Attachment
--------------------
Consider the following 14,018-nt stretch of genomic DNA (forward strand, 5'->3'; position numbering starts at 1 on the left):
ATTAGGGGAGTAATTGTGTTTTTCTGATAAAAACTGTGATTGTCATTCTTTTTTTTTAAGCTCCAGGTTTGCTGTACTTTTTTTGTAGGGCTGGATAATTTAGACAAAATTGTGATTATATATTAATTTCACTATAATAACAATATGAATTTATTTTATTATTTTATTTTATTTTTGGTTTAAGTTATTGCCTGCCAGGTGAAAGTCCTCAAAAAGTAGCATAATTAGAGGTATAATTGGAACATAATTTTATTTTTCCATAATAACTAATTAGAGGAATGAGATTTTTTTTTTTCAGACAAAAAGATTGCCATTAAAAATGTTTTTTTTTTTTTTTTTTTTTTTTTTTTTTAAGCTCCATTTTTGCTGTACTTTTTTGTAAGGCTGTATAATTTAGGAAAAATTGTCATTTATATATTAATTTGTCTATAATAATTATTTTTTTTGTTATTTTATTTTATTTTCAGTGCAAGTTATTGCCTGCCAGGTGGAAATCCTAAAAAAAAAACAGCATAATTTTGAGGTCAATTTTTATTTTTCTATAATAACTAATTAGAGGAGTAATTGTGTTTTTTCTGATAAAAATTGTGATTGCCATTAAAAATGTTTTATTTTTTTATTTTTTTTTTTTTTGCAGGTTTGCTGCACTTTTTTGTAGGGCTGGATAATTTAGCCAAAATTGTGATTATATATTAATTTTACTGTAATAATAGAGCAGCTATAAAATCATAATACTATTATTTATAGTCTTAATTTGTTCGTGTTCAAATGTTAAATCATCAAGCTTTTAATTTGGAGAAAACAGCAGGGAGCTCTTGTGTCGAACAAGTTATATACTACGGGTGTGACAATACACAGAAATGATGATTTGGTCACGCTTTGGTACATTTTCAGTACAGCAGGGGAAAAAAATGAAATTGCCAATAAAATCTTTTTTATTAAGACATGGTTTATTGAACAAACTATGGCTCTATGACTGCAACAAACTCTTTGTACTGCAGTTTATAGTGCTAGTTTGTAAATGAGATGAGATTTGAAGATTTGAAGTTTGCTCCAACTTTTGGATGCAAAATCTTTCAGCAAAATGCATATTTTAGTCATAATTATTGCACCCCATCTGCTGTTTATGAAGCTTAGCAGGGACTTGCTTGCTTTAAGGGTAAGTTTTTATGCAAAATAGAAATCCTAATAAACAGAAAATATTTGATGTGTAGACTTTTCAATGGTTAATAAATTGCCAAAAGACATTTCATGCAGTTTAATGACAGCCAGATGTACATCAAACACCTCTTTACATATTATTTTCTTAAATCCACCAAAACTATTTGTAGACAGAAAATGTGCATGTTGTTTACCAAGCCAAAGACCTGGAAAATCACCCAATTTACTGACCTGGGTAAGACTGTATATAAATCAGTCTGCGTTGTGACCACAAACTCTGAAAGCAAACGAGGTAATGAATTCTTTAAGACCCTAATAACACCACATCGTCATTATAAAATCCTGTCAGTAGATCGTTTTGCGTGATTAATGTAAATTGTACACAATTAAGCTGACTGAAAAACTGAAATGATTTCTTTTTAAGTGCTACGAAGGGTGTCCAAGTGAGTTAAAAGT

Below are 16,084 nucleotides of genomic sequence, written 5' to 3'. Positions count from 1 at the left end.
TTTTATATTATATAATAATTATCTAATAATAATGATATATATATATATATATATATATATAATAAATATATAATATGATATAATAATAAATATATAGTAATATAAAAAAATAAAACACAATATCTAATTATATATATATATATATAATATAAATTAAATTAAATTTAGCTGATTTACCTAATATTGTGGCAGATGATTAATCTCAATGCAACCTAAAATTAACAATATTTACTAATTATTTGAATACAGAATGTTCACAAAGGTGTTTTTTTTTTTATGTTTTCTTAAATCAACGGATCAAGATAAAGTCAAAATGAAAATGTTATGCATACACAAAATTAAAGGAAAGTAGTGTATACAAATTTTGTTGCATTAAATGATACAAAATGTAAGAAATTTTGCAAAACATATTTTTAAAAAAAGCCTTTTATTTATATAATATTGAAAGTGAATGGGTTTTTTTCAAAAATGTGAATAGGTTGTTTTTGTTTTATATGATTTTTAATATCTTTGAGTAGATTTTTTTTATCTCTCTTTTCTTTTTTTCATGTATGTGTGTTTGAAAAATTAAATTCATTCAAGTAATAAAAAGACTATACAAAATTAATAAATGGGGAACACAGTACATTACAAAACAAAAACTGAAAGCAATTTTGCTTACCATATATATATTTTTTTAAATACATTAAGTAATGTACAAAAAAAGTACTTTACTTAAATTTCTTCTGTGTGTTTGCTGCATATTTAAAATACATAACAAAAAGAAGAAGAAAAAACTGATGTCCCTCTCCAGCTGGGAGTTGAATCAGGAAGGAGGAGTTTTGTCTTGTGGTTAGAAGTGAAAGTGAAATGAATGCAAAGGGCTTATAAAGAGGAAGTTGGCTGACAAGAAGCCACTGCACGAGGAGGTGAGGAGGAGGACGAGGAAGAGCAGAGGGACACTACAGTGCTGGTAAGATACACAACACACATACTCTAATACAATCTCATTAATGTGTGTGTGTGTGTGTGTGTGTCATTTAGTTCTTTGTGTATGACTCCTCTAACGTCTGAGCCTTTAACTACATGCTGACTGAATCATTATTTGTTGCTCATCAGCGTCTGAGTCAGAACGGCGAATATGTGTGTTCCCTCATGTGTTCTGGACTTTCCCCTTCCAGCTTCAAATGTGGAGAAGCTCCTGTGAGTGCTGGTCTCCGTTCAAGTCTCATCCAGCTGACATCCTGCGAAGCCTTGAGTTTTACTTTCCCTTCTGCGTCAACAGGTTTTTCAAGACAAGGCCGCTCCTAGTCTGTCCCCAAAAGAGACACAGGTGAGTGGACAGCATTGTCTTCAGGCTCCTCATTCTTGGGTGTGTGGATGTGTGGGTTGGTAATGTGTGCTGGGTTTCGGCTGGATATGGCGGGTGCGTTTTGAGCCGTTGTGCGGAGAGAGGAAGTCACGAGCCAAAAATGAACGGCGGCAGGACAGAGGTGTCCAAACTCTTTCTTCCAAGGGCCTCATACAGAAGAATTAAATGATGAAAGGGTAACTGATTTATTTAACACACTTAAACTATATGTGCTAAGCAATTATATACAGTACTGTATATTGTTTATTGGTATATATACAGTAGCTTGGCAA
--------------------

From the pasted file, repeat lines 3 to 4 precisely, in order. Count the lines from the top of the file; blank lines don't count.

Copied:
Below are 16,084 nucleotides of genomic sequence, written 5' to 3'. Positions count from 1 at the left end.
TTTTATATTATATAATAATTATCTAATAATAATGATATATATATATATATATATATATATAATAAATATATAATATGATATAATAATAAATATATAGTAATATAAAAAAATAAAACACAATATCTAATTATATATATATATATATAATATAAATTAAATTAAATTTAGCTGATTTACCTAATATTGTGGCAGATGATTAATCTCAATGCAACCTAAAATTAACAATATTTACTAATTATTTGAATACAGAATGTTCACAAAGGTGTTTTTTTTTTTATGTTTTCTTAAATCAACGGATCAAGATAAAGTCAAAATGAAAATGTTATGCATACACAAAATTAAAGGAAAGTAGTGTATACAAATTTTGTTGCATTAAATGATACAAAATGTAAGAAATTTTGCAAAACATATTTTTAAAAAAAGCCTTTTATTTATATAATATTGAAAGTGAATGGGTTTTTTTCAAAAATGTGAATAGGTTGTTTTTGTTTTATATGATTTTTAATATCTTTGAGTAGATTTTTTTTATCTCTCTTTTCTTTTTTTCATGTATGTGTGTTTGAAAAATTAAATTCATTCAAGTAATAAAAAGACTATACAAAATTAATAAATGGGGAACACAGTACATTACAAAACAAAAACTGAAAGCAATTTTGCTTACCATATATATATTTTTTTAAATACATTAAGTAATGTACAAAAAAAGTACTTTACTTAAATTTCTTCTGTGTGTTTGCTGCATATTTAAAATACATAACAAAAAGAAGAAGAAAAAACTGATGTCCCTCTCCAGCTGGGAGTTGAATCAGGAAGGAGGAGTTTTGTCTTGTGGTTAGAAGTGAAAGTGAAATGAATGCAAAGGGCTTATAAAGAGGAAGTTGGCTGACAAGAAGCCACTGCACGAGGAGGTGAGGAGGAGGACGAGGAAGAGCAGAGGGACACTACAGTGCTGGTAAGATACACAACACACATACTCTAATACAATCTCATTAATGTGTGTGTGTGTGTGTGTGTGTCATTTAGTTCTTTGTGTATGACTCCTCTAACGTCTGAGCCTTTAACTACATGCTGACTGAATCATTATTTGTTGCTCATCAGCGTCTGAGTCAGAACGGCGAATATGTGTGTTCCCTCATGTGTTCTGGACTTTCCCCTTCCAGCTTCAAATGTGGAGAAGCTCCTGTGAGTGCTGGTCTCCGTTCAAGTCTCATCCAGCTGACATCCTGCGAAGCCTTGAGTTTTACTTTCCCTTCTGCGTCAACAGGTTTTTCAAGACAAGGCCGCTCCTAGTCTGTCCCCAAAAGAGACACAGGTGAGTGGACAGCATTGTCTTCAGGCTCCTCATTCTTGGGTGTGTGGATGTGTGGGTTGGTAATGTGTGCTGGGTTTCGGCTGGATATGGCGGGTGCGTTTTGAGCCGTTGTGCGGAGAGAGGAAGTCACGAGCCAAAAATGAACGGCGGCAGGACAGAGGTGTCCAAACTCTTTCTTCCAAGGGCCTCATACAGAAGAATTAAATGATGAAAGGGTAACTGATTTATTTAACACACTTAAACTATATGTGCTAAGCAATTATATACAGTACTGTATATTGTTTATTGGTATATATACAGTAGCTTGGCAA